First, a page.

Yesterday Ryan Broderick’s Garbage Day posted a chat we had about the media hellscape, and I thought it would be fun to post some excerpts and “Behind the Newsletter” from that. Ryan worked for The Awl, and then BuzzFeed starting in 2012, where, as he says below, in 2015 he went to London to run the site’s UK office. He came back from London in 2019, and parted ways with BuzzFeed in 2020, no one knows why! Moving right along, I think this link will magically get you the whole interview, which is otherwise subscribers-only, but Garbage Day is great and you should subscribe.
I feel like the gap you have is a really interesting one. In a weird way, it slightly mirrors my own because I left the US to live in the UK in like 2015 and I didn't really get back until 2019. So there was this huge chunk of American internet culture that I still feel like I'm always play catch-up on, but you have this thing where you left for a really wild era that is over. And it's really rare in life that one era really ends and new era begins. So I'd love to hear your thoughts about what Tabs was like then and what it's like now. It's kind of like that Brendan Fraser movie where he comes out of the bunker, Blast From The Past.
Haha yeah. One of the factors that led to my deciding not to keep doing Tabs was it was early-2016 and it was all about Trump. Everything was about Trump. And you know, I hated him then and I hate him now. And I didn't like writing about him. Though, looking back at the archives, I did mention Trump a lot more than I remember mentioning him. It was so inescapable. All through 2015. My sense was right, 2016-2020 were just all Trump, all the time. And if I had been doing Tabs then that would have been every single day and it would have just been exhausting. I did to some extent intentionally skip that era. And the fact that the election happened in November — it was not a coincidence that in December I started to think, "maybe I could do it again." It wasn't quite over, as it turned out, as we learned in January, but it was pretty close. My sense was that things were going to change. And the media landscape has been so monotonous for so long, but I think it's actually a great time to do something like Tabs again because suddenly there are more things to think about. I'm really excited to think about other things!
Is that what I am to you, Ryan? Just another Brendan Frasier from the 1999 American romantic comedy Blast From the Past? I had to Google this movie, it is frankly a pretty weird pull. Anyway, I’m more of a balding Nathan Fillion.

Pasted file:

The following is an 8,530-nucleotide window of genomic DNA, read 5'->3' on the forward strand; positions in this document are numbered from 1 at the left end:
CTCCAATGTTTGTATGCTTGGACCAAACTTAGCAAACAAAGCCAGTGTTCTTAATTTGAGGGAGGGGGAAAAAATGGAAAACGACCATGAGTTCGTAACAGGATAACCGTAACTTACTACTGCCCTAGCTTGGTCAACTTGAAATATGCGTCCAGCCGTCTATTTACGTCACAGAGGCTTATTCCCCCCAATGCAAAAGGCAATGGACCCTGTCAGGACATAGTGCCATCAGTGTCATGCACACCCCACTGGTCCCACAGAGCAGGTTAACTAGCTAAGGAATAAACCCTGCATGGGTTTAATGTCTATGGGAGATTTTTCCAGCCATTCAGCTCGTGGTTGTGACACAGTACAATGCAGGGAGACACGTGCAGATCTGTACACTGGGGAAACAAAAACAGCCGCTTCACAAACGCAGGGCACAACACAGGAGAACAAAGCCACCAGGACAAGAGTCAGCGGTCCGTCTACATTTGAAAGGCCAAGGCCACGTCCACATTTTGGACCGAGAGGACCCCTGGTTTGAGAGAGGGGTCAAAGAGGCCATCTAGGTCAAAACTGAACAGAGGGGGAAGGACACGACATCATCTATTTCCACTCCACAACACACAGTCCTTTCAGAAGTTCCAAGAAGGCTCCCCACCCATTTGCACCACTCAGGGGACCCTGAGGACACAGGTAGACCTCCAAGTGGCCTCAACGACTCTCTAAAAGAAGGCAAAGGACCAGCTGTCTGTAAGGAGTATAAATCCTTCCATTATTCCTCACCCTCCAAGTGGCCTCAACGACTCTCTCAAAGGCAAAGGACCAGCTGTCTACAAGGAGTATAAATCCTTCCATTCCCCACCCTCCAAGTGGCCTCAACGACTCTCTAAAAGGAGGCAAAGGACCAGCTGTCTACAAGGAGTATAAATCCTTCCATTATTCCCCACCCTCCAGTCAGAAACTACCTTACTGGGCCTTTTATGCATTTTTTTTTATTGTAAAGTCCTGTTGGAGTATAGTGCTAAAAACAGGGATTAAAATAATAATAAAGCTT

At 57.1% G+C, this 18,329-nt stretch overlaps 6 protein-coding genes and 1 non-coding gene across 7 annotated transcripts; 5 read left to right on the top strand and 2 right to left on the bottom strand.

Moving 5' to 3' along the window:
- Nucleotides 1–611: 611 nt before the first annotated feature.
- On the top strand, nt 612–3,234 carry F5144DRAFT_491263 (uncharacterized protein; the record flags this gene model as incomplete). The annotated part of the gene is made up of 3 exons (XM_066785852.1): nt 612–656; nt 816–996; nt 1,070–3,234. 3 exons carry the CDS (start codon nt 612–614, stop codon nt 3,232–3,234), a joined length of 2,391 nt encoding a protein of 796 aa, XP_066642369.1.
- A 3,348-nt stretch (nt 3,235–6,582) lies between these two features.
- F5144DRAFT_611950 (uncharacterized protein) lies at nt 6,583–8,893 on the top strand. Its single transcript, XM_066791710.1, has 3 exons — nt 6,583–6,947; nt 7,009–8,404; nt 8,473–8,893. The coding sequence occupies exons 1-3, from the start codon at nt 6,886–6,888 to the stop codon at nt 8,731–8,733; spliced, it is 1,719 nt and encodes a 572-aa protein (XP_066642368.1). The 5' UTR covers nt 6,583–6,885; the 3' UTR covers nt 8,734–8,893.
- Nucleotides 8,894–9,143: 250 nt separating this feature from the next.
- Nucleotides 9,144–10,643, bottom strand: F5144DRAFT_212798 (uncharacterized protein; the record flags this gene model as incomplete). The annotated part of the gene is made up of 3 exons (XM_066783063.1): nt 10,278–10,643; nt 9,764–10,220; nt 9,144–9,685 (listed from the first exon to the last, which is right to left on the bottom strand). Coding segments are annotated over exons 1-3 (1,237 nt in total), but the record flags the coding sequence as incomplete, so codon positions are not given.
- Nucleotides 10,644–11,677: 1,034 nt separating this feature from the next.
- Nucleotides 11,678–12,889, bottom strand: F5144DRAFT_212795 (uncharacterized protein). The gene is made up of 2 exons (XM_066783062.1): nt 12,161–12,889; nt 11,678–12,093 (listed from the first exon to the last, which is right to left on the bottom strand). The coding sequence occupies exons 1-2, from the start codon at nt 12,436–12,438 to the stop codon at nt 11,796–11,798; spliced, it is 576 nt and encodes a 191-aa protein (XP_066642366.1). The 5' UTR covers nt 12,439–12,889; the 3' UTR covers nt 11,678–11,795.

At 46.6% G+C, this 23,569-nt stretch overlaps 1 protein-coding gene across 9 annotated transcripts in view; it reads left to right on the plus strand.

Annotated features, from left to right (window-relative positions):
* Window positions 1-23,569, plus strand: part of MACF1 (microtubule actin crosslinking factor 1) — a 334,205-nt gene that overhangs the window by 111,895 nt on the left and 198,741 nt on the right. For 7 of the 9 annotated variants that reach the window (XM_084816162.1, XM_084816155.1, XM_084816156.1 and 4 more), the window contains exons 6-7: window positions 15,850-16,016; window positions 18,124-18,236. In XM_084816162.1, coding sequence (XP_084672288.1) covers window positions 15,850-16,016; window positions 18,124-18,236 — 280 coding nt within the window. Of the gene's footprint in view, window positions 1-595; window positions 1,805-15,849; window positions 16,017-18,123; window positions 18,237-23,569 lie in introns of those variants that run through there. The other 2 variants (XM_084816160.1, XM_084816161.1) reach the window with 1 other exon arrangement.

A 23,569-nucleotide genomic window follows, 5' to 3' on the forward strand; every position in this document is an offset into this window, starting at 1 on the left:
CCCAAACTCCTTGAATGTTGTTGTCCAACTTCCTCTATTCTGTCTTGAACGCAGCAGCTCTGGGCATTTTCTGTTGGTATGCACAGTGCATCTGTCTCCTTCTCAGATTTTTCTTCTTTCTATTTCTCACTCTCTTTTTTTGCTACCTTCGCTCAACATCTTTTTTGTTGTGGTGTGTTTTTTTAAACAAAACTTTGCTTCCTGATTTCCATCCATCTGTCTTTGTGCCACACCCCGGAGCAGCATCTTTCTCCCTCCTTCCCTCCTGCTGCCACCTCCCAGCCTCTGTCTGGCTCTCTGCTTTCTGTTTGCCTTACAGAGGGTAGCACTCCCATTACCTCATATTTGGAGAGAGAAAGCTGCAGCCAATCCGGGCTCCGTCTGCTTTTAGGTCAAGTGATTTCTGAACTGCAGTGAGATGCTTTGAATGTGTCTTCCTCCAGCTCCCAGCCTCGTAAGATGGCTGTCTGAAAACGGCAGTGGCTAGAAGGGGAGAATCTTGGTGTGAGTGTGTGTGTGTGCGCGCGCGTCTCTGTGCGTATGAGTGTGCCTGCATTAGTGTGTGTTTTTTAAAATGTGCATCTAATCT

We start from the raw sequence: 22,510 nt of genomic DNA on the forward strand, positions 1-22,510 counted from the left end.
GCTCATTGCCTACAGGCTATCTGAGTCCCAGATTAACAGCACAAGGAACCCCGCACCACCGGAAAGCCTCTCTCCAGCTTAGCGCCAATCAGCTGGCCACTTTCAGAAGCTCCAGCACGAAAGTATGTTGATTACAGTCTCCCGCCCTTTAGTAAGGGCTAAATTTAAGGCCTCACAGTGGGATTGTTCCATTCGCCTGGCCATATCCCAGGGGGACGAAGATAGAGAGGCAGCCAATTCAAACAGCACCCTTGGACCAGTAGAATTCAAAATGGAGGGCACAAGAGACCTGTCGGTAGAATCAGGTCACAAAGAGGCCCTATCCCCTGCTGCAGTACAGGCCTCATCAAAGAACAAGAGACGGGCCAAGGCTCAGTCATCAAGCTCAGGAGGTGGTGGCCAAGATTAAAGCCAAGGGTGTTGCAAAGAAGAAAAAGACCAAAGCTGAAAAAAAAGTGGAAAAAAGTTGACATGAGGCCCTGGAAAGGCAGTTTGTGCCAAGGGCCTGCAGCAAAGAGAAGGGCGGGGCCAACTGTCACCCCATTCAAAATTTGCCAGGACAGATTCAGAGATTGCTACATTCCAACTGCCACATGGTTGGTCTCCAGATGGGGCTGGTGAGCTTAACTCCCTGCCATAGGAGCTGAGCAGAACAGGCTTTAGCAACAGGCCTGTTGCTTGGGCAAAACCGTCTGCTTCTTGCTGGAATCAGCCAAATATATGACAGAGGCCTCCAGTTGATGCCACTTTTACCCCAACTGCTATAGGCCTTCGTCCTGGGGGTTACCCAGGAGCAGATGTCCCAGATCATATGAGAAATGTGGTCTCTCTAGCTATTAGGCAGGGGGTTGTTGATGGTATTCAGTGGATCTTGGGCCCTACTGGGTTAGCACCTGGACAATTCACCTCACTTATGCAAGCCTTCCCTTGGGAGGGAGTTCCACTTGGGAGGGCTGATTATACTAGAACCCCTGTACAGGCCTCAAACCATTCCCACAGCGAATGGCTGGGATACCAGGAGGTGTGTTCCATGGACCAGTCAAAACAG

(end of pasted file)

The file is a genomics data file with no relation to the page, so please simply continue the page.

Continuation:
Oh I am so excited. It's such a relief to not have to plan your entire day off the insane ramblings of one old awful man. When you say the media's gotten monotonous — I don't know if you know this, but when Tabs was coming out, back when I worked in a newsroom, when it published, you could hear the office stop as people read it. And then it would be talked about at those awful media open bars during the week. I feel like you have a really unique God's eye of what the media looks like.
When Ryan said “you could hear the office stop as people read it,” I felt my immortal soul leave my body, and I was suddenly hovering above my own discarded husk. Looking down I noticed that my favorite mousepad was on top of a tall cabinet, and my immortal soul was like “dang, that’s where that went!” I saw the white light of oblivion beckoning and considered walking into it, but then with a whoosh my soul reëntered my body, any thoughts of audience size were stuffed back in the armored box I keep them locked away in, and I answered the question somehow.
I suppose it happens with every media bubble, where everyone starts doing a thing, the thing starts to work, and then the minute it starts to work, everyone says "the thing's not going to work anymore! It's all over!" And the newsletter is the thing happening right now. But for you to come back to doing a newsletter makes me feel like it's not a bubble, but just a thing that's always out there that you can do.